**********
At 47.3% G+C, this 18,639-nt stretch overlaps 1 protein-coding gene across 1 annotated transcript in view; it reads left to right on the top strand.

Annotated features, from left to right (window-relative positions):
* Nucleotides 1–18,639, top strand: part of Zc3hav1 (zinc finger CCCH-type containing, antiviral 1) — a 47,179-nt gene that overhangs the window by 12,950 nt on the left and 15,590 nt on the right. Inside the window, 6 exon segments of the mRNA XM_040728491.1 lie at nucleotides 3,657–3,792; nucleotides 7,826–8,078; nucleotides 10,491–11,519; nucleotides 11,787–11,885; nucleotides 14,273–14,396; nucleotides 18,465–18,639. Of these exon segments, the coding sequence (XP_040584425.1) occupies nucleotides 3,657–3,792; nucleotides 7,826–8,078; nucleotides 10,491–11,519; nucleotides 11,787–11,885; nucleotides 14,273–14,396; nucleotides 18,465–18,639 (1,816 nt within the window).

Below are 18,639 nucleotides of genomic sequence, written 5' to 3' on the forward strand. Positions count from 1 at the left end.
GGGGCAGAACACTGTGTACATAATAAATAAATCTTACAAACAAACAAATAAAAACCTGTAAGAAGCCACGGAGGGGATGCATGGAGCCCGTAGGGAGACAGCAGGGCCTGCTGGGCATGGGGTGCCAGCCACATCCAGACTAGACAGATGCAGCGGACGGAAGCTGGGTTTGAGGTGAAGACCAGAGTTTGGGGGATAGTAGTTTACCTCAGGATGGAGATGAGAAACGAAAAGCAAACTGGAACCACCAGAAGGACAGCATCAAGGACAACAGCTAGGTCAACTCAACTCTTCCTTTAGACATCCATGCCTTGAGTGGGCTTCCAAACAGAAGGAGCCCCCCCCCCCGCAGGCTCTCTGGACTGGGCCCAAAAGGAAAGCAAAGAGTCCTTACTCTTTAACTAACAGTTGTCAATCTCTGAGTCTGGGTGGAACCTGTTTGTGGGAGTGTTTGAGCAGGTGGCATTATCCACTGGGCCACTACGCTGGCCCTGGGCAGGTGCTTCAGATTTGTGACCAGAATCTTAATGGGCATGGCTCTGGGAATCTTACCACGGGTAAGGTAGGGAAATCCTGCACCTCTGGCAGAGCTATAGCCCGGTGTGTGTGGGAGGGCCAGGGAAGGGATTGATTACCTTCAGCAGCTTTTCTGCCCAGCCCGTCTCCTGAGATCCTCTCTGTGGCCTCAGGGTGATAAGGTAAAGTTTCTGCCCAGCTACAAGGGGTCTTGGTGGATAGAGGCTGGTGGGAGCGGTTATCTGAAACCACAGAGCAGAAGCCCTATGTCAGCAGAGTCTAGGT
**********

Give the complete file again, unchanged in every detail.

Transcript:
At 47.3% G+C, this 18,639-nt stretch overlaps 1 protein-coding gene across 1 annotated transcript in view; it reads left to right on the top strand.

Annotated features, from left to right (window-relative positions):
* Nucleotides 1–18,639, top strand: part of Zc3hav1 (zinc finger CCCH-type containing, antiviral 1) — a 47,179-nt gene that overhangs the window by 12,950 nt on the left and 15,590 nt on the right. Inside the window, 6 exon segments of the mRNA XM_040728491.1 lie at nucleotides 3,657–3,792; nucleotides 7,826–8,078; nucleotides 10,491–11,519; nucleotides 11,787–11,885; nucleotides 14,273–14,396; nucleotides 18,465–18,639. Of these exon segments, the coding sequence (XP_040584425.1) occupies nucleotides 3,657–3,792; nucleotides 7,826–8,078; nucleotides 10,491–11,519; nucleotides 11,787–11,885; nucleotides 14,273–14,396; nucleotides 18,465–18,639 (1,816 nt within the window).

Below are 18,639 nucleotides of genomic sequence, written 5' to 3' on the forward strand. Positions count from 1 at the left end.
GGGGCAGAACACTGTGTACATAATAAATAAATCTTACAAACAAACAAATAAAAACCTGTAAGAAGCCACGGAGGGGATGCATGGAGCCCGTAGGGAGACAGCAGGGCCTGCTGGGCATGGGGTGCCAGCCACATCCAGACTAGACAGATGCAGCGGACGGAAGCTGGGTTTGAGGTGAAGACCAGAGTTTGGGGGATAGTAGTTTACCTCAGGATGGAGATGAGAAACGAAAAGCAAACTGGAACCACCAGAAGGACAGCATCAAGGACAACAGCTAGGTCAACTCAACTCTTCCTTTAGACATCCATGCCTTGAGTGGGCTTCCAAACAGAAGGAGCCCCCCCCCCCGCAGGCTCTCTGGACTGGGCCCAAAAGGAAAGCAAAGAGTCCTTACTCTTTAACTAACAGTTGTCAATCTCTGAGTCTGGGTGGAACCTGTTTGTGGGAGTGTTTGAGCAGGTGGCATTATCCACTGGGCCACTACGCTGGCCCTGGGCAGGTGCTTCAGATTTGTGACCAGAATCTTAATGGGCATGGCTCTGGGAATCTTACCACGGGTAAGGTAGGGAAATCCTGCACCTCTGGCAGAGCTATAGCCCGGTGTGTGTGGGAGGGCCAGGGAAGGGATTGATTACCTTCAGCAGCTTTTCTGCCCAGCCCGTCTCCTGAGATCCTCTCTGTGGCCTCAGGGTGATAAGGTAAAGTTTCTGCCCAGCTACAAGGGGTCTTGGTGGATAGAGGCTGGTGGGAGCGGTTATCTGAAACCACAGAGCAGAAGCCCTATGTCAGCAGAGTCTAGGT